It was my first day as a member of the staff of Magnolia Gardens Mental Facility. I was making my rounds, familiarizing myself with patients.

Near the end of my rounds, I stopped at the room of one Miss Laurelai Jones. I stood outside the door to her room for a moment, watching her. She sat cross-legged on her bed, her back against the headboard. There was a book open facedown on the bed next to her, as she spoke to someone I didn't see. Hallucinations? I wrote on my notepad. Had I looked in her file, I would have already seen this, but I prefer to draw conclusions myself.

I knocked briefly and entered.

She stopped midsentence and looked at me. "Hello. I don't believe we've met. You must be new. Laurelai Jones."

I shook her hand. "Michael Taurin. It's a pleasure."

"You should wait until you've spoken to me to say that, sir. You may wish to rethink it."

I chose not to comment and pulled up a chair. "So. Would you like to tell me why you're here?"

She sighed. "It's in the file."

"I'd like to hear it from you."

She stared at me for a moment, as if deciding how much she ought to tell me, then began. "Roughly a year and a half ago, I was in the car with my mother and my best friend, Luna. We were in an accident. They died. Since then, I see ghosts."

The way she said it was exceedingly composed, calm, rational, unemotional. I made note of this, then asked, "Are these... 'ghosts'... of anyone in particular? Or just general spirits?"

"Don't patronize me, sir," she said flatly.

"Didn't mean to."

"Yeah, you did." Her voice was devoid of emotion. "They say I have hallucinations. They give me medication for them, but I still see her. Luna, that is. We talk. That's what I do most of the time when I'm here – talk to Luna. That or read. Can't knit because the needles are a weapon and one of the other patients might get their hands on them. I dislike writing or drawing because they go through your stuff here and my work is private. So. It's just me, Luna, and Mr. Koontz here." She held up the novel – Forever Odd by Dean Koontz. "They diagnosed me as borderline shortly after I came here. I don't know if I am or not. They don't know why I have the so-called hallucinations. I don't exhibit any of the other signs of schizophrenia or a brain tumor. They're giving me antidepressants for the borderline personality disorder, and some stronger ones that they think may help the hallucinations." She paused. "I dislike my medications. I don't like how they make me feel. I take them because otherwise they either force-feed them to you or give you an injection, and swallowing them's just so much easier."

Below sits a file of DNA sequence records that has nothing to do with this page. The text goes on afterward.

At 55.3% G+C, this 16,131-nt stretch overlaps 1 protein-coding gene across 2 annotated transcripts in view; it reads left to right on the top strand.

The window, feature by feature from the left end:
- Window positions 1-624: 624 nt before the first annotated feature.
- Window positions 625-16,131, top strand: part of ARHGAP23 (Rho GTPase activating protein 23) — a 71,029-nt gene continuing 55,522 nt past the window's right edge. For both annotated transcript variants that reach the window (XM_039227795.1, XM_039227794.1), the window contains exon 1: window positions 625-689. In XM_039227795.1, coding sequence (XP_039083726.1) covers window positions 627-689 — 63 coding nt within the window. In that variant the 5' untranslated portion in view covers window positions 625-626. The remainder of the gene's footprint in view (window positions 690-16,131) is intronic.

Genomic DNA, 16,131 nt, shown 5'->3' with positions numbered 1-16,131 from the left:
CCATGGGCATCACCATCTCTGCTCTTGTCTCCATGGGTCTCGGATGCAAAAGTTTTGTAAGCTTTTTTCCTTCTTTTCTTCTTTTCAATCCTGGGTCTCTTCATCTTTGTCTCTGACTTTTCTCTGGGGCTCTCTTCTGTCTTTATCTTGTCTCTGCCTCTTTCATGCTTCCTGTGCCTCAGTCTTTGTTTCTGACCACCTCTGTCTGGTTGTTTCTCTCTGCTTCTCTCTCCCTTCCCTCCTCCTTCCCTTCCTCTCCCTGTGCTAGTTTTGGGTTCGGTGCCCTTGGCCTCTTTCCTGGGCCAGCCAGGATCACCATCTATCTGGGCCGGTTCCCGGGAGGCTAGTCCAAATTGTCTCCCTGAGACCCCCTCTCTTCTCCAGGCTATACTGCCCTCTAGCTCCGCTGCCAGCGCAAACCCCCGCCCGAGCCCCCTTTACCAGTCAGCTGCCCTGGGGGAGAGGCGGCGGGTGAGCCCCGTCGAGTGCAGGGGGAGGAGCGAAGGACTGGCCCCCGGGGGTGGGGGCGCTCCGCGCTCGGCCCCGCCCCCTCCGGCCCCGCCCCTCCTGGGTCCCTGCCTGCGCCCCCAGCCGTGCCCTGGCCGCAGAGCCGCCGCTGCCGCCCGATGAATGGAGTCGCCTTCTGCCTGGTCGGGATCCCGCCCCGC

I thought for a moment. "Do you have any family?"

"My uncle – my mother's brother – has custody of me. It's easier for him to keep me here than have me stay with him. Imagine – a schizophrenic niece! The scandal!" she said dryly.

"But you yourself have said you're not schizophrenic."

She shrugged. "I'm crazy, remember? What do I know?"

I checked her file. "Well then, Miss Jones. I suppose I'll see you for your therapy session tomorrow."

She didn't reply, just nodded and went back to her book. As soon as I had the door closed, however, she began talking to "Luna" again.

I returned to my office and brought up Laurelai's file on the hospital network. What she had said was true—no one really knew what had been causing her hallucinations. Her uncle had given leave to prescribe any and all medications that were deemed necessary, so she was on several heavy antidepressants. Her previous psychotherapist, Dr. Steinbough, had made several interesting notes. Relatively normal behavior, he said, with the exception of her "friend," and various other things to that effect. She had, throughout her stay, been coherent, calm, rational – exactly as she had appeared to me. Her personality disorder could be relatively easily medicated, and if she were kept under supervision – say, regular sessions with a psychiatrist or psychotherapist – it wouldn't be a problem.

Her only real issue was herinexplicable hallucinations.

I chewed my fingernail for a moment, debating. Finally, I picked up my cell phone and pressed speed-dial.

"Hi. It's me. What are you doing tomorrow night?"